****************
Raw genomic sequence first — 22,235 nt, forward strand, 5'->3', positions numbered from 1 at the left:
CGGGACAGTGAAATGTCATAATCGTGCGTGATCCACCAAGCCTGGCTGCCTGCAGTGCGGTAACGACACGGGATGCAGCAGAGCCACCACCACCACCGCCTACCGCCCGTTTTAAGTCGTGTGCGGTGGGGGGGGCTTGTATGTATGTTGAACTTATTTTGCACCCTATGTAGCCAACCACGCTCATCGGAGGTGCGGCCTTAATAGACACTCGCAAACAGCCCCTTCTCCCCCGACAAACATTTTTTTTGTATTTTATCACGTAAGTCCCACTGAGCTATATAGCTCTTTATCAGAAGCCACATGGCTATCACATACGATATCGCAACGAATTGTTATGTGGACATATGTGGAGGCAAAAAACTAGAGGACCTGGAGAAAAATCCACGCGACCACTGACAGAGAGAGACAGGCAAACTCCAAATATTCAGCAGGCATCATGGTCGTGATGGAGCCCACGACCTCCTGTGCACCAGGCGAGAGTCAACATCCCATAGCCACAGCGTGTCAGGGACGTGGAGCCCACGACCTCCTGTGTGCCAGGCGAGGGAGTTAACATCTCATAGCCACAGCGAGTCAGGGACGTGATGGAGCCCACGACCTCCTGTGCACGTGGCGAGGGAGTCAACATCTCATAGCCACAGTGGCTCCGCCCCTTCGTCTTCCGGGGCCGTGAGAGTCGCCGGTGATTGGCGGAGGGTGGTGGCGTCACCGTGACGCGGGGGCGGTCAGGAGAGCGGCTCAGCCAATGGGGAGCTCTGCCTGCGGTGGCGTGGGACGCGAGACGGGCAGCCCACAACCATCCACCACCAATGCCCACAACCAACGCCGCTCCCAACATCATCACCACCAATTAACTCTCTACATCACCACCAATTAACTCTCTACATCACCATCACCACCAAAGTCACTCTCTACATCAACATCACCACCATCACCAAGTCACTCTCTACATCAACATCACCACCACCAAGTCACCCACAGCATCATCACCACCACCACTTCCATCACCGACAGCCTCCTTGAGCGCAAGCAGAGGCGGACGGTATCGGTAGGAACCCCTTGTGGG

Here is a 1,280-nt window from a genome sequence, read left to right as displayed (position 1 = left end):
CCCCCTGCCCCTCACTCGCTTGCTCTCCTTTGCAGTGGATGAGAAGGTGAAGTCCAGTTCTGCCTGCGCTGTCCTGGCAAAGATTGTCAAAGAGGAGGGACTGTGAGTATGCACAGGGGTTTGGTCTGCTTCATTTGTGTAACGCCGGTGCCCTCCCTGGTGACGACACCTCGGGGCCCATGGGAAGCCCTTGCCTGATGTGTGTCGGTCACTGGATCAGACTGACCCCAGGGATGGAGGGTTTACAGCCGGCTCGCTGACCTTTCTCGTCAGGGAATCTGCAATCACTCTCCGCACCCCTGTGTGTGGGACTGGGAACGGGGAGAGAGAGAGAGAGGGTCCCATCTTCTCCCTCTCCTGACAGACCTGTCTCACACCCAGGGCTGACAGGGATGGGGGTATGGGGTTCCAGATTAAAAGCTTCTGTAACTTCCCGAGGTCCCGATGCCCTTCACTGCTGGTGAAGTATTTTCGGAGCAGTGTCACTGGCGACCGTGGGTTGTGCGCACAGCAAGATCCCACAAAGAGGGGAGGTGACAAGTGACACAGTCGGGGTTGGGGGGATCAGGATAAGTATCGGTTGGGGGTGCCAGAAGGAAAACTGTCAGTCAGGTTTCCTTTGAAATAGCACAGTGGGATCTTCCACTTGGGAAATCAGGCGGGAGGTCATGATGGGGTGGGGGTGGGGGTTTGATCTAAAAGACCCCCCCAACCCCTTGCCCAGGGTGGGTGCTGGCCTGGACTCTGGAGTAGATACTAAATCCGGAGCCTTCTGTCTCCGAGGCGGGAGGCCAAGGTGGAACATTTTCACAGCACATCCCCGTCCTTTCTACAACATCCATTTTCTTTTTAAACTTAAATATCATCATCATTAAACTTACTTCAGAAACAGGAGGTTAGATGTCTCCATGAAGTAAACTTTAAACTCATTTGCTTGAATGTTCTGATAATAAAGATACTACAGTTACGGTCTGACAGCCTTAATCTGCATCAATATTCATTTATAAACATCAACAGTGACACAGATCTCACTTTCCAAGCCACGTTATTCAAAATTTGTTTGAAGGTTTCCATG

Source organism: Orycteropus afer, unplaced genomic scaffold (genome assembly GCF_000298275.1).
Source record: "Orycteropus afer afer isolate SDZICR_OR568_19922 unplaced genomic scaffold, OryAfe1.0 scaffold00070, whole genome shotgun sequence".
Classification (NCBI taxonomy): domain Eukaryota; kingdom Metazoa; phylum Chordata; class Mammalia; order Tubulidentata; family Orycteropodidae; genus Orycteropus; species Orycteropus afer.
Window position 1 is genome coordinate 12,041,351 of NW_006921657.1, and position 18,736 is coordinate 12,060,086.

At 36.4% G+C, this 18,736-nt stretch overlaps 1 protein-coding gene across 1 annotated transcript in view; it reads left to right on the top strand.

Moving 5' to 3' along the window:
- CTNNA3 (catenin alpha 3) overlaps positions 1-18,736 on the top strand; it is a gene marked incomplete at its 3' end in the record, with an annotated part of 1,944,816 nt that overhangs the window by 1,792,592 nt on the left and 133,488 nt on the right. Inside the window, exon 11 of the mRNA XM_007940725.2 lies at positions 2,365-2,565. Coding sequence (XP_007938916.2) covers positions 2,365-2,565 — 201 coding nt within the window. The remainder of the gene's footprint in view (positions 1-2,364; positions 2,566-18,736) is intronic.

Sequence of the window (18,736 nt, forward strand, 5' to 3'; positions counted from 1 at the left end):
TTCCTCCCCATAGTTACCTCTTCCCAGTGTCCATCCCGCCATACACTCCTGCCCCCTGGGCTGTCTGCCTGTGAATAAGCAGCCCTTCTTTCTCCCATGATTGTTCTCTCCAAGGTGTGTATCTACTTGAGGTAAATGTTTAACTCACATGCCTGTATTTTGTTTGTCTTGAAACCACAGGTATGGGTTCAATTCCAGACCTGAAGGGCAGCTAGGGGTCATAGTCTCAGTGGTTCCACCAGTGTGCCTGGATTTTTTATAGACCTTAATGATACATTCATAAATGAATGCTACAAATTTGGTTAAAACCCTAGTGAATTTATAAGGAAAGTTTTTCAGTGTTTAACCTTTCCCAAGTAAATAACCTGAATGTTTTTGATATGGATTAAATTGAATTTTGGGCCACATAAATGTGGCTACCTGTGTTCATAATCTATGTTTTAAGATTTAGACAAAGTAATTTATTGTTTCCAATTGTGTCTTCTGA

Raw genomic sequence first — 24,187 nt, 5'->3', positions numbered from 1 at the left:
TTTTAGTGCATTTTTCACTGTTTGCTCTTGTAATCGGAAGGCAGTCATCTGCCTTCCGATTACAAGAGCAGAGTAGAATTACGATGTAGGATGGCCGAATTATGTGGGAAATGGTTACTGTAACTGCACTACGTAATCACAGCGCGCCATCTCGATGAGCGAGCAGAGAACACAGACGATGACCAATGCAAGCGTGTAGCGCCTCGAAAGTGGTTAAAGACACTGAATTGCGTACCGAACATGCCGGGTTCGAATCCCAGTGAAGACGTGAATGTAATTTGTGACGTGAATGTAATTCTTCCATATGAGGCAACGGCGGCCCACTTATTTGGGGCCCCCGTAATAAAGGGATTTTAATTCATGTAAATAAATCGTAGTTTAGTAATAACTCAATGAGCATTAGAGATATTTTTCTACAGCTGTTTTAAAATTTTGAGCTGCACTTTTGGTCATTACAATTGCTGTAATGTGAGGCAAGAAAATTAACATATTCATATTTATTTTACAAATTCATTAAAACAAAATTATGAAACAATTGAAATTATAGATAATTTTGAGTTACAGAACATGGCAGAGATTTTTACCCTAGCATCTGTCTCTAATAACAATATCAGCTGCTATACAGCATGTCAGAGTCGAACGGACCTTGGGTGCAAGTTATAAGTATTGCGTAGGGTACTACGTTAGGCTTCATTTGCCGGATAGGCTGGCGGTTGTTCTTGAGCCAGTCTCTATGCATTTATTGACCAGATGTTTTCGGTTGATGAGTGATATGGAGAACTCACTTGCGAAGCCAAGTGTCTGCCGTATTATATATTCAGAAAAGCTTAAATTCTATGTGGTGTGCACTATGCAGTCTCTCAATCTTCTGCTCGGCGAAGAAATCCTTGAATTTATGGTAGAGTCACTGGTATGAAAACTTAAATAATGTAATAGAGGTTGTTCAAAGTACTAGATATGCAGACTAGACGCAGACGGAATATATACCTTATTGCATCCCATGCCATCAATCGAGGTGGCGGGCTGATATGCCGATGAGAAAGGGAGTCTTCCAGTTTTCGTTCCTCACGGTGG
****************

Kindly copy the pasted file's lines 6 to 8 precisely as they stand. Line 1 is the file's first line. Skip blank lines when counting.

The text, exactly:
Source record: "Orycteropus afer afer isolate SDZICR_OR568_19922 unplaced genomic scaffold, OryAfe1.0 scaffold00070, whole genome shotgun sequence".
Classification (NCBI taxonomy): domain Eukaryota; kingdom Metazoa; phylum Chordata; class Mammalia; order Tubulidentata; family Orycteropodidae; genus Orycteropus; species Orycteropus afer.
Window position 1 is genome coordinate 12,041,351 of NW_006921657.1, and position 18,736 is coordinate 12,060,086.